and if you want to see a non-Christmas advert with Morecambe & Wise, an Atari console, Ernie Wise gamely playing the legendary ball-breaker that is Defender, and Eric Morecombe taking the opportunity to cop off with a woman on the sofa, then have a look below;

http://video.play2000games.com/video/462

Finally, for no other reason than that I like it, here is a flyer for Defender, the timeless and still hard-as-nails shooter from Williams (so many buttons!!)

Flyer was sourced from here;

http://www.flickr.com/photos/racketboy/

Link

http://www.atariage.com/2600/index.html?SystemID=2600 – a fantastic Atari 2600 resource

and this is just…….genius. Words nearly fail me;

http://www.labelmaker2600.com/

Best ever Game Intros No.3 – Resident Evil: Code Veronica (2000)

The Return of Resi

Released in 2000 as an exclusive for the Sega Dreamcast, Resident Evil: Code Veronica was the fourth entry in Capcoms Resident Evil series. The game is set three months after the events that occured during Resident Evil 2 and Resident Evil 3 – Nemesis. The plot takes the player from the besieged Raccoon City and into a whole new environment – Rockfort Island, an Island owned by the Umbrella Corporation. As the game progresses the latter sections of the game take place in a transport terminal in Antarctica owned by Umbrella.

The game begins with heroine Claire Redfield raiding an Umbrella Corporation facility in Paris after having left Leon and Sherry in search of her lost brother. This is the scenario of the intro film, which makes for one hell of an action scene;

Best ever Game intros – No.1 – Silent Hill (1999)

After Capcoms monumental success with ‘Resident Evil’, several companies followed up with their own take on the ‘survival horror’
genre. Konami produced a game that turned into a franchise, also incorporating a Hollywood film (released in 2006)and an arcade game (2007). Silent Hill tells the story of Harry, who following a car crash, ends up in the seemingly deserted town of the title, looking for his daughter, missing since the accident. The town soon becomes a waking, living nightmare, with grotesques trying to stop Harry from finding his daughter.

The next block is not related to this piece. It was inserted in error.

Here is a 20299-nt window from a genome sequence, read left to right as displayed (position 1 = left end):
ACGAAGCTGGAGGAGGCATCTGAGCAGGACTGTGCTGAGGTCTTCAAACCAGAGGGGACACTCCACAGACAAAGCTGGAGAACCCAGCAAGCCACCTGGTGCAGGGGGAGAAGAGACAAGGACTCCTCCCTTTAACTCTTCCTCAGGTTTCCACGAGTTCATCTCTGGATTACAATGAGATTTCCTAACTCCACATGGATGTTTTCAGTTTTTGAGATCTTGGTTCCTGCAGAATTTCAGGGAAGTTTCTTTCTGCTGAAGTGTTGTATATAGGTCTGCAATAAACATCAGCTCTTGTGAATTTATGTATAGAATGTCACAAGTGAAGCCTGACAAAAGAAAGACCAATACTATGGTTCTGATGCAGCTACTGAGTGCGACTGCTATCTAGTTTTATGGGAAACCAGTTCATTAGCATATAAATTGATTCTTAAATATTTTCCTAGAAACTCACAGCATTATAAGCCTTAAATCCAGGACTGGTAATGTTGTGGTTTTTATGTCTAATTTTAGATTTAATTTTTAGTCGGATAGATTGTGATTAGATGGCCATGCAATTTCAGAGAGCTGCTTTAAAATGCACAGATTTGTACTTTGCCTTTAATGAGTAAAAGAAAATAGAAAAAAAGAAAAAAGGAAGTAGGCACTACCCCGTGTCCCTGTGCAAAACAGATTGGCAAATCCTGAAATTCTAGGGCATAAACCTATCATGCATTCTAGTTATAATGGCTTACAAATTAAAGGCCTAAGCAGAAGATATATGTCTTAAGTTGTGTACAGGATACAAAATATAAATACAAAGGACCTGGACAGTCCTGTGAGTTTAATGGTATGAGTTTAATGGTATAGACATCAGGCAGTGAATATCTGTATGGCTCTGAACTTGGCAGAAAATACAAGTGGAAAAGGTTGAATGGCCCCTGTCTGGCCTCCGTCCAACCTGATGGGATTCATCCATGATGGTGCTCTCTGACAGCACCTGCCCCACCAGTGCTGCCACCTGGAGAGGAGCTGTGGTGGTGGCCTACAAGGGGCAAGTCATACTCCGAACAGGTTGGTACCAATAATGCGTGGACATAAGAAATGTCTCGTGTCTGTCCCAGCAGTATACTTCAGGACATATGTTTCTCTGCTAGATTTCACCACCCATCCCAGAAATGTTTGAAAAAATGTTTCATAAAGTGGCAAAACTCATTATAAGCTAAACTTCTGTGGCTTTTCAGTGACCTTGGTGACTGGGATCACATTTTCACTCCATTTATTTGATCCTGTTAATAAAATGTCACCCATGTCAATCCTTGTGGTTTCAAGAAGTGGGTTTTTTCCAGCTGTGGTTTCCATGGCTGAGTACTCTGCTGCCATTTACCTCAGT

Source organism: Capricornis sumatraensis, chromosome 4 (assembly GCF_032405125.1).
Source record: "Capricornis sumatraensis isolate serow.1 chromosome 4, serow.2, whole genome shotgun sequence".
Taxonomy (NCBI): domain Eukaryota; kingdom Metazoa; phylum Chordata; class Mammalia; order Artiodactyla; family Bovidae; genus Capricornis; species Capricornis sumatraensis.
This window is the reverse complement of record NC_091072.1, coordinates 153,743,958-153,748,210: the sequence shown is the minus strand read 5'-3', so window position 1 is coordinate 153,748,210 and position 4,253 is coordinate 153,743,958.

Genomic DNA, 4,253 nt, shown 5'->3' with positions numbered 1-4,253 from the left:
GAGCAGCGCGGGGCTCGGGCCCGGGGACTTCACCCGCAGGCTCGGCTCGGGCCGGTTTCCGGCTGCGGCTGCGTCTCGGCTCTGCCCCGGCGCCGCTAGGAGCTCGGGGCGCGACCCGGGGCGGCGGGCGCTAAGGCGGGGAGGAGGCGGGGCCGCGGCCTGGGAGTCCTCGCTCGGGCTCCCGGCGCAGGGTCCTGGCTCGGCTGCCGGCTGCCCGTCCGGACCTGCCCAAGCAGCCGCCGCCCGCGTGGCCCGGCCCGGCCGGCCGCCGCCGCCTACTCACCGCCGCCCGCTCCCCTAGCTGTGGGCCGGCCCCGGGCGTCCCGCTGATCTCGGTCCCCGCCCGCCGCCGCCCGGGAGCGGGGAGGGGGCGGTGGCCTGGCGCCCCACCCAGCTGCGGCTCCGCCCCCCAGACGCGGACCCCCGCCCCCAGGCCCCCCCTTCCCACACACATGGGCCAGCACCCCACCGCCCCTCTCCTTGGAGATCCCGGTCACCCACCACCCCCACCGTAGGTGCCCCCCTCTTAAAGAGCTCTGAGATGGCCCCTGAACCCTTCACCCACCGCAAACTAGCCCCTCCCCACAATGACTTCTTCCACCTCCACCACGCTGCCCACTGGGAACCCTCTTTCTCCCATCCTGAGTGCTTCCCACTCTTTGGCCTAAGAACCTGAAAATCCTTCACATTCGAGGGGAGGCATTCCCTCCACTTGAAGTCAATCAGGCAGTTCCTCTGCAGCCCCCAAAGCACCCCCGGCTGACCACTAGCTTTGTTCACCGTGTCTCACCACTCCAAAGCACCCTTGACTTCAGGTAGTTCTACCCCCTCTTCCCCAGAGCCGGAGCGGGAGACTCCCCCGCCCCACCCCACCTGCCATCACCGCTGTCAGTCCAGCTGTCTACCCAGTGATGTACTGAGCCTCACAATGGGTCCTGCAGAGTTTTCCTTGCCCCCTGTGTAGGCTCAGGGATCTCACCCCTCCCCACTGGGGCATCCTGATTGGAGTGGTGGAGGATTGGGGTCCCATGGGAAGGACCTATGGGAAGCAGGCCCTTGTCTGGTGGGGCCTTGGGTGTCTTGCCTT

The game employs similair mechanics to Resident Evil, with an ‘over the shoulder’ controlling view of your character. While the focus on puzzle solving and fighting is similair to the Capcom classic, there is more of a focus on building an air of tension in this game. Surrounded by fog, you walk through deserted streets with the static hiss of Harrys radio breaking the silence. If enemies are approaching, although you cannot see them, you can hear them as the radio static gets louder. It is very effective at maintaining an atmosphere of dread and uncertainty. It eschews the frantic action of Resident Evil for something a little more slow-burning, and as a result, something that leaves you feeling far more unsettled than any other game I have played (though Fatal Frame for the Xbox has a similairly disturbing undercurrent.

Although the intro is just a collection of the ingame ‘movies’ that are employed to move the plot/game along, the way they are edited into the intro, propelled by the magnificent Silent Hill Theme by Akira Yamaoka, makes this a cut above the usual game intros of the PS1 era. If it was a trailer for a film, it would make me go to the cinema to watch that film. There are one or two other intros that also stand out (I loved Resident Evil: Code Veronica, Final Fantasy VII and Tekken 3) but this remains my favourite.

Click here for more information on this stunning game.

Review of the game from Gamespot here

IGN rated the game as one of its top 15 PS games of all time in 2000 (by which time the PS was reaching the end of its term as the dominant Console).

For more information on the superb soundtrack to Silent Hill (the game), then click here. While we are on the subject of the soundtrack, I think this is also one of the best ever album covers;

and why do I think this is one of the great album covers? Mainly because it encapsulates all that is superb about the game – the cover is a snapshot of happiness, but once you begin to enter the world of Silent Hill (in this case, the music), you know that there is something not right, in fact, something terrible, evil, is occuring.

You can listen to the soundtrack here.